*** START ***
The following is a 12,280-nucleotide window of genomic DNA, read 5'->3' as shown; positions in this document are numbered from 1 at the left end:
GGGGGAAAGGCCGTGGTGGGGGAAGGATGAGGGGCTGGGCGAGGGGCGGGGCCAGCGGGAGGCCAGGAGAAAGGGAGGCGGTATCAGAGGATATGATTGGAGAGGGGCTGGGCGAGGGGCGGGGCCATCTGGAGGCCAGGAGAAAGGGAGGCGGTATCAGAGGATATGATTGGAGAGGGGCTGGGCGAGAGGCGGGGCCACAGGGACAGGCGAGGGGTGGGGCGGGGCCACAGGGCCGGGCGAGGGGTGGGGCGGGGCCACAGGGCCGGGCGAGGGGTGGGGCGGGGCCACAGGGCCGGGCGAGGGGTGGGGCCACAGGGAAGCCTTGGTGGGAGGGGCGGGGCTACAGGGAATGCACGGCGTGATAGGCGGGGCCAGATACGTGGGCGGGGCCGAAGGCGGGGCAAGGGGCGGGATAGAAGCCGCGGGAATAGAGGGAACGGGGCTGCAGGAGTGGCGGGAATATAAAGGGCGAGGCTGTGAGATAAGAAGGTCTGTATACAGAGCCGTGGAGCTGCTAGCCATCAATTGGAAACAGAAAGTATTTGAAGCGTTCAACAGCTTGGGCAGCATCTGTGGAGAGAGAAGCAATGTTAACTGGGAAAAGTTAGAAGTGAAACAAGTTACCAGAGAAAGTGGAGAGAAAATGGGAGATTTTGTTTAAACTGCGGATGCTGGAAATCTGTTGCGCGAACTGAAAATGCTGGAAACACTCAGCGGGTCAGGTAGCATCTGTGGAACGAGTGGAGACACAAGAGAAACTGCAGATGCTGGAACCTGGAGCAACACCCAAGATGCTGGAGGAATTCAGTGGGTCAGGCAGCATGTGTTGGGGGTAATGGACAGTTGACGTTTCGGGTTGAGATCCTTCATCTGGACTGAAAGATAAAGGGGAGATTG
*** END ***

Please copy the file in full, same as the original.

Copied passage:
The following is a 12,280-nucleotide window of genomic DNA, read 5'->3' as shown; positions in this document are numbered from 1 at the left end:
GGGGGAAAGGCCGTGGTGGGGGAAGGATGAGGGGCTGGGCGAGGGGCGGGGCCAGCGGGAGGCCAGGAGAAAGGGAGGCGGTATCAGAGGATATGATTGGAGAGGGGCTGGGCGAGGGGCGGGGCCATCTGGAGGCCAGGAGAAAGGGAGGCGGTATCAGAGGATATGATTGGAGAGGGGCTGGGCGAGAGGCGGGGCCACAGGGACAGGCGAGGGGTGGGGCGGGGCCACAGGGCCGGGCGAGGGGTGGGGCGGGGCCACAGGGCCGGGCGAGGGGTGGGGCGGGGCCACAGGGCCGGGCGAGGGGTGGGGCCACAGGGAAGCCTTGGTGGGAGGGGCGGGGCTACAGGGAATGCACGGCGTGATAGGCGGGGCCAGATACGTGGGCGGGGCCGAAGGCGGGGCAAGGGGCGGGATAGAAGCCGCGGGAATAGAGGGAACGGGGCTGCAGGAGTGGCGGGAATATAAAGGGCGAGGCTGTGAGATAAGAAGGTCTGTATACAGAGCCGTGGAGCTGCTAGCCATCAATTGGAAACAGAAAGTATTTGAAGCGTTCAACAGCTTGGGCAGCATCTGTGGAGAGAGAAGCAATGTTAACTGGGAAAAGTTAGAAGTGAAACAAGTTACCAGAGAAAGTGGAGAGAAAATGGGAGATTTTGTTTAAACTGCGGATGCTGGAAATCTGTTGCGCGAACTGAAAATGCTGGAAACACTCAGCGGGTCAGGTAGCATCTGTGGAACGAGTGGAGACACAAGAGAAACTGCAGATGCTGGAACCTGGAGCAACACCCAAGATGCTGGAGGAATTCAGTGGGTCAGGCAGCATGTGTTGGGGGTAATGGACAGTTGACGTTTCGGGTTGAGATCCTTCATCTGGACTGAAAGATAAAGGGGAGATTG